After decades of immense struggle and the sacrifice of lives of over hundreds of people through the years of 1857 to 1947, India gained its freedom at the stroke of midnight on the 15th of August, 1947. This year, we celebrate the 71st year of India’s independence. India has made a great number of achievements over the last 71 years. She has progressed in the fields of technology and science, art and literature, and many others. She has shown progressive economic development as well. Communal peace, too, has been achieved to a certain extent. It flaunts the pride of being one of the only countries that have the capability of launching a satellite on its own. Due to important economic development, military research has developed immensely in India. India has now been identified as the sixth largest nuclear superpower. GDP gathered via tourism within the country has increased by almost 230%. India also identifies as the fourth largest economy in the world. The literacy rate in India has gone up by 74% (2011 census), and it is now the third most educated country in the world, preceded by the United States of America and China.
India has seen great infrastructural development too. There has been an enormous surge in urbanization. Healthcare facilities have also improved in the country. In 2012, India was declared a “Polio free nation.” India ranks second among the food producers of the world. It also has a remarkable media and film industry that it can flaunt. It generated approximately 5,800 billion INR in the year 2009. Animation, films, music, and visual effects are forms of media that have been explored greatly in India in recent years.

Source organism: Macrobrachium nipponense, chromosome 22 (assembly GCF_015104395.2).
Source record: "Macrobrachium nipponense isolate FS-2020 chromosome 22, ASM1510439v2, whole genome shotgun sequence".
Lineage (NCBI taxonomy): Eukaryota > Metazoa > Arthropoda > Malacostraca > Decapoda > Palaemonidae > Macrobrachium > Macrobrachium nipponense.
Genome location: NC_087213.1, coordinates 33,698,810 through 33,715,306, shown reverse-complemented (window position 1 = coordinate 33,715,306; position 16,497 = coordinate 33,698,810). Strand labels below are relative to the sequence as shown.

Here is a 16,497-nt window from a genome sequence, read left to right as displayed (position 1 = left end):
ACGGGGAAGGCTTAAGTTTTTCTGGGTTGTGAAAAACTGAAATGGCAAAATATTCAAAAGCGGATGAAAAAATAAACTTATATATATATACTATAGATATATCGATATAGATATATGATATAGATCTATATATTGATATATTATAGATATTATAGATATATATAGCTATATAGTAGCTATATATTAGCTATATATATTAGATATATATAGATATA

In spite of all this, India faces some very grave internal problems. Communal disputes are progressively becoming very common in the country, with each community spewing hatred towards another. Women’s safety is a serious problem that is faced in the country. There is not one day that we can open the newspapers and see no news of incidents like rape, molestation, and murders due to political propaganda, and general violation of basic human rights. This makes India a somewhat unsafe place for women and children to live in. Threats to national security such as terrorism and corruption are plagues raring to go. Overpopulation is a major problem faced by the country. People belonging to the lower economic strata do not have the means to educate their children properly, which leads to illiteracy. This leads to unemployment which further leads to poverty.
Thus, while India has seen enormous growth in a large number of fields, there is immense room for growth and development. So, I would urge you to remember that today, while we celebrate the independence of our great nation, we must not forget that the struggle is not over yet. It is now from within, and we must strive every day to achieve excellence for the betterment of our nation.